TALLAHASSEE, Fla. (WFLA) – During a Friday night bill-signing run, Florida Gov. Ron DeSantis signed House Bill 1239 into law, giving internet companies in Florida more opportunities to expand and provide connections to underserved or unserved communities.
HB 1239 is a step toward getting internet access for all residents of Florida. The COVID-19 pandemic has shown how important having internet access is, as a national debate on the nature of infrastructure continues. Access to broadband has become an increasingly important factor in the American workforce, as well as education.
Called the “Florida Broadband Deployment Act of 2021,” the new law makes changes to how the Florida Office of Broadband works, and commits a one-time appropriation of $1.5 million to develop maps of broadband internet service across the state.
The importance of internet access is written into the law itself and acknowledged by the legislature:
“The Legislature finds that the sustainable adoption of broadband Internet service is critical to the economic and business development of this state and is essential for all residents of this state, libraries, schools, colleges and universities, health care providers, and community organizations.”CS/CS/HB 1239.
A new broadband grant program
To help expand internet access to parts of the state that are currently unserved, the new law creates the Broadband Opportunity Program.
Data provided by the Federal Communications Commission to the Florida Department of Economic Opportunity shows that there are large chunks of the state with little or no internet access.
The Broadband Opportunity Program was created by the law to provide funding opportunities through grants to applicants who are working to expand broadband service to unserved areas of Florida.
The Florida Office of Broadband is now required by law to administer and act as the fiscal agent of the program to receive and review grant applications, then award them, to fund installation of broadband support infrastructure. Grants that are awarded for this program cannot be used to install or deploy broadband service to areas that already have at least one provider, instead they are focused solely on providing internet service to areas that currently have none.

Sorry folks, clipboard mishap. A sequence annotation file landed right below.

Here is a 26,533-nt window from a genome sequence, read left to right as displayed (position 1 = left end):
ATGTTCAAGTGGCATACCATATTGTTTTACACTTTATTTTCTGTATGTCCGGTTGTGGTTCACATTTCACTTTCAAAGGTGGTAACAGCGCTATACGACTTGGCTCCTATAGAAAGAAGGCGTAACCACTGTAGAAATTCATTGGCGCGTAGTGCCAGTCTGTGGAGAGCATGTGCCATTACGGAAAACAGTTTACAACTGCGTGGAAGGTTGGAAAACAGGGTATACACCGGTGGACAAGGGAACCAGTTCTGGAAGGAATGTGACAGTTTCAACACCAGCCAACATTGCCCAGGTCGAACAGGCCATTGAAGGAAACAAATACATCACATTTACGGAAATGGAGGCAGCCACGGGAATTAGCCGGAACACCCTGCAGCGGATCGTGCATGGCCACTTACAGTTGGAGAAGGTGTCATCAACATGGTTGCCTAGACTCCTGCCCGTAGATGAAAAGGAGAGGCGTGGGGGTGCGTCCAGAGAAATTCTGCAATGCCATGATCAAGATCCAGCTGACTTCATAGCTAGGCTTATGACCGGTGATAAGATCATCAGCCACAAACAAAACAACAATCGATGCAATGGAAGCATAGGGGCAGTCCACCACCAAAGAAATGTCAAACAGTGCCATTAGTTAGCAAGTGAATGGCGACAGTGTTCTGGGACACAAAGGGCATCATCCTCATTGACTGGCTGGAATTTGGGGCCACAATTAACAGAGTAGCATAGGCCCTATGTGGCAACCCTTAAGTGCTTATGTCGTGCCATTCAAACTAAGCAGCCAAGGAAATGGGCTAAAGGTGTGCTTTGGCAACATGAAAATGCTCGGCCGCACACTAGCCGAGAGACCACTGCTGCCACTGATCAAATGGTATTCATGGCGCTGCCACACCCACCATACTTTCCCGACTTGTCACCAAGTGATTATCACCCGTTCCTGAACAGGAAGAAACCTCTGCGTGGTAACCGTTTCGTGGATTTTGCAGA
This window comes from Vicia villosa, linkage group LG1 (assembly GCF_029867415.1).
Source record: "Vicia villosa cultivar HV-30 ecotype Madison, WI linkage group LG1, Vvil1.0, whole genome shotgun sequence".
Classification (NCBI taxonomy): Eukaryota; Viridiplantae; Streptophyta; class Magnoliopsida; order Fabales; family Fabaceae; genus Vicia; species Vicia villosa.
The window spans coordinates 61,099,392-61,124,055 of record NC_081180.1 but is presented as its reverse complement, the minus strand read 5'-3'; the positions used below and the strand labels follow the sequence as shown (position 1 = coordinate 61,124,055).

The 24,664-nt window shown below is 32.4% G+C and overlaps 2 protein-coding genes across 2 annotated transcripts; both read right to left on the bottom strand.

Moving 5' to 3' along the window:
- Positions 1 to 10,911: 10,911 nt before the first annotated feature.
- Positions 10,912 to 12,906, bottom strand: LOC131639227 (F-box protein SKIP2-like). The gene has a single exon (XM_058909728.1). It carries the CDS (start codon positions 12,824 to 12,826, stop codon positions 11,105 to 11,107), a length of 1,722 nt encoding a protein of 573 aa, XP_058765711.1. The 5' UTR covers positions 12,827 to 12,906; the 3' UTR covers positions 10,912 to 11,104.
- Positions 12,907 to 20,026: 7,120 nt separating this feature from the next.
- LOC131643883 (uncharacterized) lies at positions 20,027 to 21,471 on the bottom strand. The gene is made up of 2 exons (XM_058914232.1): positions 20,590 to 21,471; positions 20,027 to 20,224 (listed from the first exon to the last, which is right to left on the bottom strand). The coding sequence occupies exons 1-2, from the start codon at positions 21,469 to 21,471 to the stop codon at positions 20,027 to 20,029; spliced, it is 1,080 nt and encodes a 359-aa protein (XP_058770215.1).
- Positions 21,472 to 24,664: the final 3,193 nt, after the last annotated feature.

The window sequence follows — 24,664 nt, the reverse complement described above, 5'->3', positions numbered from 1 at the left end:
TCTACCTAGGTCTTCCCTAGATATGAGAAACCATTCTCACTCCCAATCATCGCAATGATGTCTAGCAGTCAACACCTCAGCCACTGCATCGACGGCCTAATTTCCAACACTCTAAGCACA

Applicants for the grants include corporations, limited liability companies, political subdivisions and Indian tribes in Florida. Government entities are not allowed to receive grants from the program, directly or indirectly. Educational institutions and their affiliates are also prevented from receiving grants for broadband service for use at commercial premises unless other service providers are not working in the unserved area.
Grant applicants will have to provide the state with a description of the project area, the amount of broadband infrastructure proposed, and demonstrate evidence of the unserved nature of the project area to justify the grant applications. They’ll also have to show how many households and businesses would have access as a result of the grant, and provide a list of significant community institutions that would benefit.
Awards from the grant program cannot exceed $5 million for a single project.
Additional internet infrastructure
Infrastructure for internet service is also seeing some adjustment in the law, with a new statute created to allow for attaching broadband facilities to municipal electric utility poles as a way to increase availability of access throughout the state.
“The lack of internet connectivity and widespread broadband availability is detrimental to the growth of the economy, access to telehealth, and educational opportunities,” the law reads.
To that end, some federal funds will be used by the state to address inadequate or non-existent service in parts of Florida, and requires that broadband service in the state has a minimum rate of 25 megabits per second for download, and at least 3 megabits per second for upload.
The law takes effect July 1. From that date, broadband providers will be able to receive a promotional $1 per wireline attachment per pole rate each year for any new attachments that are needed to provide broadband in unserved or underserved users within a municipal electric utility service territory.
Florida’s new broadband law is a step toward expanding access for all Floridians, and is just one of several efforts to increase internet access as state legislatures and federal initiatives are proposed to fill gaps exposed by the COVID-19 pandemic.
Check out the full language of the law here: